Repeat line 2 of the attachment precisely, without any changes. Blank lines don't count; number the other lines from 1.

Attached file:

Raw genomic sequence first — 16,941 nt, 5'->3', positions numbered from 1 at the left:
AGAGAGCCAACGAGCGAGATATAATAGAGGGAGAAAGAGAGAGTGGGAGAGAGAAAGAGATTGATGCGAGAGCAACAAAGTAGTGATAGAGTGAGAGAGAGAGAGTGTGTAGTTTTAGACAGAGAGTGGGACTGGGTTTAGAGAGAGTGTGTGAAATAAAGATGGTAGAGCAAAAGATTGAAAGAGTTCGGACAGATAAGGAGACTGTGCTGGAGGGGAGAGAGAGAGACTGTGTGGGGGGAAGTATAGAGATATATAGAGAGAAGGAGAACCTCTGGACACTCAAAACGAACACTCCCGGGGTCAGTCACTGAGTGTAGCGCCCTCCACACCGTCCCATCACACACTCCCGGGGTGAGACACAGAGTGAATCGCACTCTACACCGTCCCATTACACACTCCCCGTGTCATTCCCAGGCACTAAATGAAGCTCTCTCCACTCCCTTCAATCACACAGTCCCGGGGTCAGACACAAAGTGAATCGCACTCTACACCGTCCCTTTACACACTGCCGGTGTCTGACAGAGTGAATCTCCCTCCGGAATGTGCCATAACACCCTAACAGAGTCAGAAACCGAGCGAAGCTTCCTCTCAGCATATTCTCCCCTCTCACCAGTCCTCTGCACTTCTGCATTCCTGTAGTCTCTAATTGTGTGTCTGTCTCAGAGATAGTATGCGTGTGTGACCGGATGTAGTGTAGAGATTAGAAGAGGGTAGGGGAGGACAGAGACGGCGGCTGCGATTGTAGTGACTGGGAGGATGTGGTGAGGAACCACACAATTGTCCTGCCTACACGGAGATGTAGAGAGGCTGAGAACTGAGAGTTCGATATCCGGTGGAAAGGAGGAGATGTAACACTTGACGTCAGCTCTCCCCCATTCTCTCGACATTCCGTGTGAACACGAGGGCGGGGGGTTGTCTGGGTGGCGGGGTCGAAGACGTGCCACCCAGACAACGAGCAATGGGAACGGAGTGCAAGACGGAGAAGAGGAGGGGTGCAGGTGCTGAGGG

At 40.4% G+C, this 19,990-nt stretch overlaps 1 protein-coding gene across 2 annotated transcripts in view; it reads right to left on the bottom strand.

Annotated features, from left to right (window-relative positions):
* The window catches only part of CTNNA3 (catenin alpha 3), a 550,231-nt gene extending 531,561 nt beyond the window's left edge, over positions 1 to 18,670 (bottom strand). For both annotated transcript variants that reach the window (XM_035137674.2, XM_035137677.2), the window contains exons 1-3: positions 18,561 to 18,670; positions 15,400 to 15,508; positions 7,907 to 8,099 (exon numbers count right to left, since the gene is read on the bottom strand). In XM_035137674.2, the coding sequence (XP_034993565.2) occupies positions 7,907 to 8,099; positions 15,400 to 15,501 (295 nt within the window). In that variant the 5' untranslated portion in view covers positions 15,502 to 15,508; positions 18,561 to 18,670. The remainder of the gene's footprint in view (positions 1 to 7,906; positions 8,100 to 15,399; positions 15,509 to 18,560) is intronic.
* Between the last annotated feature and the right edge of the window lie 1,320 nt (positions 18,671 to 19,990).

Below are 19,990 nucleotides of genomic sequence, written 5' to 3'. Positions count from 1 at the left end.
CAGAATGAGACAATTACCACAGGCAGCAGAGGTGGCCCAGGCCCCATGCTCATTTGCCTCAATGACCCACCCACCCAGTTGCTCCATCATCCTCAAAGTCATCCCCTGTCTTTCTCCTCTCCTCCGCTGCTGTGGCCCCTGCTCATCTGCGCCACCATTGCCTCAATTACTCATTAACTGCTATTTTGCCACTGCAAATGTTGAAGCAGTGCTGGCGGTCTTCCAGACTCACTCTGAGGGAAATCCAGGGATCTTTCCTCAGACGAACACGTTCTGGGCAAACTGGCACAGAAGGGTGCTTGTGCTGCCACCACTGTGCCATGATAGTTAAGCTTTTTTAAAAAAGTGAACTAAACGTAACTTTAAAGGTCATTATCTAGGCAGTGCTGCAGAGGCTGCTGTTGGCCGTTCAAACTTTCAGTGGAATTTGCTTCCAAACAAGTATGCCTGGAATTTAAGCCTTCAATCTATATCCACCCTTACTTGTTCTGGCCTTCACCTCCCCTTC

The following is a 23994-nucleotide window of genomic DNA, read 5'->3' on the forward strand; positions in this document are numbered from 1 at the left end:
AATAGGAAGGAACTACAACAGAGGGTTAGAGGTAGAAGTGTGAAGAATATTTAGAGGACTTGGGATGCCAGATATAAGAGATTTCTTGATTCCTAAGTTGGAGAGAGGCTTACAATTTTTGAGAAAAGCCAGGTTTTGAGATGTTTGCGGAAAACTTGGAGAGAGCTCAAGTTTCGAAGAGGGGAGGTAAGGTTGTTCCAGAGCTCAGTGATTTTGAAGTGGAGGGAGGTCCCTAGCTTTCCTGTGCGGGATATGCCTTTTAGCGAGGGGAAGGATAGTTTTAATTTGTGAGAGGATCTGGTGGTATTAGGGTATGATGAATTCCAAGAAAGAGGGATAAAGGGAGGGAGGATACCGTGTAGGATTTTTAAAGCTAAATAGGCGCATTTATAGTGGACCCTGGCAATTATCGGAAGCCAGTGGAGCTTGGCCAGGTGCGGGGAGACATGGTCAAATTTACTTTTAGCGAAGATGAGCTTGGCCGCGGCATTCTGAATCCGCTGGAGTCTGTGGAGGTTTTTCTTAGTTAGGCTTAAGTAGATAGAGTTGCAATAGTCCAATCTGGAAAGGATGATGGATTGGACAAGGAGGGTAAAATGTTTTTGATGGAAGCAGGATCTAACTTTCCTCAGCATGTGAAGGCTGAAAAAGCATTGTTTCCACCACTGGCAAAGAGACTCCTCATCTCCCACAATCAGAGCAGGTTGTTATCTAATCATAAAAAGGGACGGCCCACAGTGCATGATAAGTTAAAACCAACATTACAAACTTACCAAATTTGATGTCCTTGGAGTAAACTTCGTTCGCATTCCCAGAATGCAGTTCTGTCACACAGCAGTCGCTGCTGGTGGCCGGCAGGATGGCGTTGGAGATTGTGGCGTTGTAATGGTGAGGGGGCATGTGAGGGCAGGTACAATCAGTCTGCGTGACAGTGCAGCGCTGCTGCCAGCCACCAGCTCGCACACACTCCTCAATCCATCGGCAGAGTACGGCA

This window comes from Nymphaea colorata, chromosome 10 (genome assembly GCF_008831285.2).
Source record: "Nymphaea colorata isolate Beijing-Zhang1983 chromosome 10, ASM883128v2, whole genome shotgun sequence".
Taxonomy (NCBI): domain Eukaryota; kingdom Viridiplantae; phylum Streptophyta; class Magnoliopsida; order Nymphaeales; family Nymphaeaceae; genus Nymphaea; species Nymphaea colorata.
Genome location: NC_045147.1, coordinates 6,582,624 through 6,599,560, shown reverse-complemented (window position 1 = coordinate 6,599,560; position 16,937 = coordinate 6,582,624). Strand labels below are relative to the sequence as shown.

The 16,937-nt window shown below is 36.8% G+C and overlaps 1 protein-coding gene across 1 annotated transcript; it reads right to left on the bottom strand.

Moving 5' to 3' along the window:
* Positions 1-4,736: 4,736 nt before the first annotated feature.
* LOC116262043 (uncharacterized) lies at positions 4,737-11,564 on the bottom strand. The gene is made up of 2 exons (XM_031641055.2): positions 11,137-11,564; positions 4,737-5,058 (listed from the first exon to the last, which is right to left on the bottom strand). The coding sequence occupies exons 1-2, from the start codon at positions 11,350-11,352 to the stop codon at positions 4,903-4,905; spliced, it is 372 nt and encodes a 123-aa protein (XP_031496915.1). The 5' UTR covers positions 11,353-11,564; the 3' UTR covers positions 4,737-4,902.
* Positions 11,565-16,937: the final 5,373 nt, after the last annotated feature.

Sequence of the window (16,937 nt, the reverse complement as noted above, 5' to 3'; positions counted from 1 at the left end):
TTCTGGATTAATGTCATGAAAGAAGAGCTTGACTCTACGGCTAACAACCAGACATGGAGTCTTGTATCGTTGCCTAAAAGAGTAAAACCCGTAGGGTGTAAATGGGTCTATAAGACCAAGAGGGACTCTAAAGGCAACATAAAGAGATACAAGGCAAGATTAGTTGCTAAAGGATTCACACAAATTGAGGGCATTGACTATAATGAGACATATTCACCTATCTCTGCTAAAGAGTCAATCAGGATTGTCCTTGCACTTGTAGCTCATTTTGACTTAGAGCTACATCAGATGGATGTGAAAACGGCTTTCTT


AGAGAGCCAACGAGCGAGATATAATAGAGGGAGAAAGAGAGAGTGGGAGAGAGAAAGAGATTGATGCGAGAGCAACAAAGTAGTGATAGAGTGAGAGAGAGAGAGTGTGTAGTTTTAGACAGAGAGTGGGACTGGGTTTAGAGAGAGTGTGTGAAATAAAGATGGTAGAGCAAAAGATTGAAAGAGTTCGGACAGATAAGGAGACTGTGCTGGAGGGGAGAGAGAGAGACTGTGTGGGGGGAAGTATAGAGATATATAGAGAGAAGGAGAACCTCTGGACACTCAAAACGAACACTCCCGGGGTCAGTCACTGAGTGTAGCGCCCTCCACACCGTCCCATCACACACTCCCGGGGTGAGACACAGAGTGAATCGCACTCTACACCGTCCCATTACACACTCCCCGTGTCATTCCCAGGCACTAAATGAAGCTCTCTCCACTCCCTTCAATCACACAGTCCCGGGGTCAGACACAAAGTGAATCGCACTCTACACCGTCCCTTTACACACTGCCGGTGTCTGACAGAGTGAATCTCCCTCCGGAATGTGCCATAACACCCTAACAGAGTCAGAAACCGAGCGAAGCTTCCTCTCAGCATATTCTCCCCTCTCACCAGTCCTCTGCACTTCTGCATTCCTGTAGTCTCTAATTGTGTGTCTGTCTCAGAGATAGTATGCGTGTGTGACCGGATGTAGTGTAGAGATTAGAAGAGGGTAGGGGAGGACAGAGACGGCGGCTGCGATTGTAGTGACTGGGAGGATGTGGTGAGGAACCACACAATTGTCCTGCCTACACGGAGATGTAGAGAGGCTGAGAACTGAGAGTTCGATATCCGGTGGAAAGGAGGAGATGTAACACTTGACGTCAGCTCTCCCCCATTCTCTCGACATTCCGTGTGAACACGAGGGCGGGGGGTTGTCTGGGTGGCGGGGTCGAAGACGTGCCACCCAGACAACGAGCAATGGGAACGGAGTGCAAGACGGAGAAGAGGAGGGGTGCAGGTGCTGAGGG